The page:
Electrocardiography misreading among sixth-year medical students and interns in Taif University

Saud Abdulaziz Ali Alghamdi, Abdullah Hassan Abdullah Almuntashiri, Majed Saud Awad Aljuaeed, Maha Abulfetoh Mohamed


Background: The electrocardiogram (ECG) is the most important procedure to examine the cardiac rhythm and conduction system abnormalities. The common problem of ECG misinterpretation can lead to inappropriate diagnoses and clinical decisions. There is a limited number of studies identifying the size of the problem in Saudi Arabia. We aimed to assess the frequency of ECG misreading, address the nature of errors, and analyze the determinants of ECG interpretation accuracy among sixth-year medical students and interns of Taif University, Taif, Saudi Arabia.

Methods: Participants were given a quiz of 10 multiple-choice questions of commonly encountered ECG interpretations. Each correct answer was given a 1-point score. The overall score for each participant was calculated out of 10 points.

Results: A total of 297 participants took part in this study and achieved a median (IQR) overall score of 6.0 (4). The most frequent score was 9 (13.5%), followed by 8 (12.8%) and 4 (12.5%). Second degree AV block, type II was misread by 60.6% of the participants, 2nd-degree AV block, type I was misread by 50.2% while other abnormalities were less frequently misread. Academic year and gender showed no significant influence on ECG interpretation. On the other hand, interest in ECG reading and previous participation in ECG courses were associated with significantly better performance (p<0.001 and p=0.001, respectively).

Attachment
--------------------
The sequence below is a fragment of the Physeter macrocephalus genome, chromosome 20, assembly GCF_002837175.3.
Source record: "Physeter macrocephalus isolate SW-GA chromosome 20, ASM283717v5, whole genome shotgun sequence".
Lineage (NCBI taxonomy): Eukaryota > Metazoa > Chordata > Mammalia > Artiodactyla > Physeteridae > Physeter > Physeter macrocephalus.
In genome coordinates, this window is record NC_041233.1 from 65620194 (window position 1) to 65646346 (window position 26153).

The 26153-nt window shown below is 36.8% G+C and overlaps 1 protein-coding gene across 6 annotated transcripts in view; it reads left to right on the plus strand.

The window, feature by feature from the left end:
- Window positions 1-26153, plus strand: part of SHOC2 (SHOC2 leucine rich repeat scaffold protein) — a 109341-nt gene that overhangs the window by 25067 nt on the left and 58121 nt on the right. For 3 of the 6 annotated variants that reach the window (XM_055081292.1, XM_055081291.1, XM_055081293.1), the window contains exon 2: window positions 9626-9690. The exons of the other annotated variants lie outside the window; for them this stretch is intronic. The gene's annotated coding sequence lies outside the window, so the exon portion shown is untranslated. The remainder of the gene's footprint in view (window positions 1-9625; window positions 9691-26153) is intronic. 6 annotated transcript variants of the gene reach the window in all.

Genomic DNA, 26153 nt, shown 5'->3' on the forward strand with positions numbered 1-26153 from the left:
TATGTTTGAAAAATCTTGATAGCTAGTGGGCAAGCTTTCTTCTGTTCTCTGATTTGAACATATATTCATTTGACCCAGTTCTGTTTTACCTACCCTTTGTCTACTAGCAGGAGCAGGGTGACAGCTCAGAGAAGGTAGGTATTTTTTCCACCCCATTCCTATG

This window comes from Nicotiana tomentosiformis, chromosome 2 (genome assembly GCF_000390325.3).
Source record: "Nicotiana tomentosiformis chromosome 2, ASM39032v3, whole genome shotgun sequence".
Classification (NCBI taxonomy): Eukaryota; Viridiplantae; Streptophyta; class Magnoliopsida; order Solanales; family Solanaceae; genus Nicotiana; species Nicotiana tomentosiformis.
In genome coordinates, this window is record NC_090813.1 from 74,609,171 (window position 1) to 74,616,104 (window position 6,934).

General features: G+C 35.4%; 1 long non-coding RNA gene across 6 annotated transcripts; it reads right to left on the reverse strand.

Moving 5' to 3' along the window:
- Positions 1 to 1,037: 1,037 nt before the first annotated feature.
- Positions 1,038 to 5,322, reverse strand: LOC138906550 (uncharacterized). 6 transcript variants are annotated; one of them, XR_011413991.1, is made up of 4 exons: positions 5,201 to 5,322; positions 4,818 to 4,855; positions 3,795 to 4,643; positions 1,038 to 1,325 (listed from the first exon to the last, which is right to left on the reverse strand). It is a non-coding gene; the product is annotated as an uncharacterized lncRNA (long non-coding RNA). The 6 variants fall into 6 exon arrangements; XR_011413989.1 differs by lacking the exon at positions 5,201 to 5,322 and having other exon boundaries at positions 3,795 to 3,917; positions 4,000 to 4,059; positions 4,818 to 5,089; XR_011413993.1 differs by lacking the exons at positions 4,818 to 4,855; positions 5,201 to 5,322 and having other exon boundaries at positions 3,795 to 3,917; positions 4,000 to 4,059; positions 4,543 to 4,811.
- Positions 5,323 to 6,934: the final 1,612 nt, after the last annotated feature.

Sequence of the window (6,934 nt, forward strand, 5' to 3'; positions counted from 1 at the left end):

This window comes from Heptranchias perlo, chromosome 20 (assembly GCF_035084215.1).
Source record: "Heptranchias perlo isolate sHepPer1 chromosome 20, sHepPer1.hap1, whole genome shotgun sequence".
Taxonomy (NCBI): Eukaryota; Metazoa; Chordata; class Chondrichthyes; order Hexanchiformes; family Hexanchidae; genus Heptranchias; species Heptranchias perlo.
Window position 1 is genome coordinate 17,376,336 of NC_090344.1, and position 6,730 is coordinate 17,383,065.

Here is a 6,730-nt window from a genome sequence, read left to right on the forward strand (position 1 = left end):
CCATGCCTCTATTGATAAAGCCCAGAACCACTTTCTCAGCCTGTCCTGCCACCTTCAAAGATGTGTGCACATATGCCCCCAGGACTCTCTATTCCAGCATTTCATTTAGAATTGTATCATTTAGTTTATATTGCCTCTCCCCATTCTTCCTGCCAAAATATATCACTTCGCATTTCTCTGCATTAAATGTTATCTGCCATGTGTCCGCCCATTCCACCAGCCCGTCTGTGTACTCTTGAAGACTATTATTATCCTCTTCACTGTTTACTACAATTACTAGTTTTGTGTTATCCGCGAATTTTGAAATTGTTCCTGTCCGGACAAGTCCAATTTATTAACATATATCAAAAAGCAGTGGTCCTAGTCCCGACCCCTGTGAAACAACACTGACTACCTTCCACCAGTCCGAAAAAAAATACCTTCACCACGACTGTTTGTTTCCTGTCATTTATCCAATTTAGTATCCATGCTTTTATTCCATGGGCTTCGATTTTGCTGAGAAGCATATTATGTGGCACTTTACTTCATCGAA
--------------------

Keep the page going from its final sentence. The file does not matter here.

Conclusions: Overall performance of medical students and interns was moderate. Self-learning and providing organized educational courses on ECG can positively improve ECG interpretation and allow adequate diagnosis and management of heart diseases.


Electrocardiogram misreading, Medical students, Interns, Interpretation, Competency

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